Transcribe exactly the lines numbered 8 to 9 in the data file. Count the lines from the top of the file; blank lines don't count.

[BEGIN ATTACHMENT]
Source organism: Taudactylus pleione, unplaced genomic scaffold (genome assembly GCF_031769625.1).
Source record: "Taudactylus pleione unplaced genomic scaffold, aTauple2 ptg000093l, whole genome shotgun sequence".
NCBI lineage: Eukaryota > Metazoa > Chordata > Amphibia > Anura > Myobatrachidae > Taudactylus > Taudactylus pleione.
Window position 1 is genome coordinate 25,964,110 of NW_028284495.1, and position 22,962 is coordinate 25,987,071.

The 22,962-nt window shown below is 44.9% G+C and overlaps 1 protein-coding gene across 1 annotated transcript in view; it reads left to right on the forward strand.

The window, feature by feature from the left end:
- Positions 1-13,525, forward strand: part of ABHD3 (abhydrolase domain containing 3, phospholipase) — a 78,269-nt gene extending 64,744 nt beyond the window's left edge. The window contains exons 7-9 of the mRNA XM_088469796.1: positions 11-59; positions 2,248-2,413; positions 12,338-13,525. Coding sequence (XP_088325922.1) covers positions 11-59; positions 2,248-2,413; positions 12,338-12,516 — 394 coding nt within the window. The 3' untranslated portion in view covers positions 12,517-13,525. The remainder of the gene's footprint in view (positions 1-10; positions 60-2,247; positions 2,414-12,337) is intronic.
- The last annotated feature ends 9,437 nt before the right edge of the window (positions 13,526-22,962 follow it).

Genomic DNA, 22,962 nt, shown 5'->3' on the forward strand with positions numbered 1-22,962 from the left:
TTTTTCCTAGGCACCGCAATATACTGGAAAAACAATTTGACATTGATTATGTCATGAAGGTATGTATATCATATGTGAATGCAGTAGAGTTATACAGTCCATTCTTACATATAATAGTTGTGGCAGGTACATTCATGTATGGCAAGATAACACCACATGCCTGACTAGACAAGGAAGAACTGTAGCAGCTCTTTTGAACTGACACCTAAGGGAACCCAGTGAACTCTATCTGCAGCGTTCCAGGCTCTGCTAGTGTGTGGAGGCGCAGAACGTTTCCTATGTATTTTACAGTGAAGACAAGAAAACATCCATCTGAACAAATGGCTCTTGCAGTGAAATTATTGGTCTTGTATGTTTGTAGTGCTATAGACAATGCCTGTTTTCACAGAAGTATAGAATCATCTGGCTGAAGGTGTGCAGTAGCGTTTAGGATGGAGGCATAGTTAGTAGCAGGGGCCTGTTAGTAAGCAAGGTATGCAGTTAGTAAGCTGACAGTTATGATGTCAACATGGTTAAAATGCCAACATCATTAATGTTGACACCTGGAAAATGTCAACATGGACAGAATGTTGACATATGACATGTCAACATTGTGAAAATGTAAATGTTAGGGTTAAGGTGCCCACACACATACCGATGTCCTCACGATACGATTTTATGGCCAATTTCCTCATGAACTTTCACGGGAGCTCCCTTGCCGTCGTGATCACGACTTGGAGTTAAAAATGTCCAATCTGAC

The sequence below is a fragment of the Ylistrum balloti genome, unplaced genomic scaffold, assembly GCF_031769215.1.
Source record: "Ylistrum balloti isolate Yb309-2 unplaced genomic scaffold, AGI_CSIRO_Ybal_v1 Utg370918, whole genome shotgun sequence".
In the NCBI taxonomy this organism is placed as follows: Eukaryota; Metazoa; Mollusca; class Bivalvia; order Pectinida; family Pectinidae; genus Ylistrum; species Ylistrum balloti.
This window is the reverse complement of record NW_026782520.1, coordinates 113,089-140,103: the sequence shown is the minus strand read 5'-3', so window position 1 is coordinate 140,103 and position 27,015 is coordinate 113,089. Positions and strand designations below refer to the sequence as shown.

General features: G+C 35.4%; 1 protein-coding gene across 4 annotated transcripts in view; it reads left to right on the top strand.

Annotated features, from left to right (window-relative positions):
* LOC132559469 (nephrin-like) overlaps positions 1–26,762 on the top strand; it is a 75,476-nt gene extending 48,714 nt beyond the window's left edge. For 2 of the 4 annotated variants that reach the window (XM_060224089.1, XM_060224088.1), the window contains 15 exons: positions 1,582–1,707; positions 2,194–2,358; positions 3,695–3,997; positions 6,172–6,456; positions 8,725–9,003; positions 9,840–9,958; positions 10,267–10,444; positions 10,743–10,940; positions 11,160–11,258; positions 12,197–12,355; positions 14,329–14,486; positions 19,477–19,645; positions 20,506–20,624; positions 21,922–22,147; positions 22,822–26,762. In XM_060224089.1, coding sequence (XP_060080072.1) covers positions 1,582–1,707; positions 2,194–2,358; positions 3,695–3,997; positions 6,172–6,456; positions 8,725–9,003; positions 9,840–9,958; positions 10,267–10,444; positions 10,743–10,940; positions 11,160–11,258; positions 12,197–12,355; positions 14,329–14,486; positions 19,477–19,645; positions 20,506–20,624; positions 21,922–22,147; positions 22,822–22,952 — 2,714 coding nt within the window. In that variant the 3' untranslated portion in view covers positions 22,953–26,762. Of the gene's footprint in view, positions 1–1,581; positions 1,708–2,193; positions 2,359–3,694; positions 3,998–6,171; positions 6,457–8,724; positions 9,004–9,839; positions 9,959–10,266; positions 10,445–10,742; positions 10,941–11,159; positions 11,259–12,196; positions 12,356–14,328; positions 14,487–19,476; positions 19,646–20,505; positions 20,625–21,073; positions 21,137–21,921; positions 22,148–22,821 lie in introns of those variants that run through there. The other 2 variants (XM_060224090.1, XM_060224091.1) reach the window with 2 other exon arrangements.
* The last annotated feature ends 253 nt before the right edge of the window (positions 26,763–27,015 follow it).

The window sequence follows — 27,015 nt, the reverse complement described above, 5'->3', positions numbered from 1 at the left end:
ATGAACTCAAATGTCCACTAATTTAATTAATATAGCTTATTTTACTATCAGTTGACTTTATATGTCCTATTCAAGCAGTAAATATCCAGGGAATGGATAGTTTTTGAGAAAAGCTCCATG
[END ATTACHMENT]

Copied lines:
- The last annotated feature ends 9,437 nt before the right edge of the window (positions 13,526-22,962 follow it).

Genomic DNA, 22,962 nt, shown 5'->3' on the forward strand with positions numbered 1-22,962 from the left: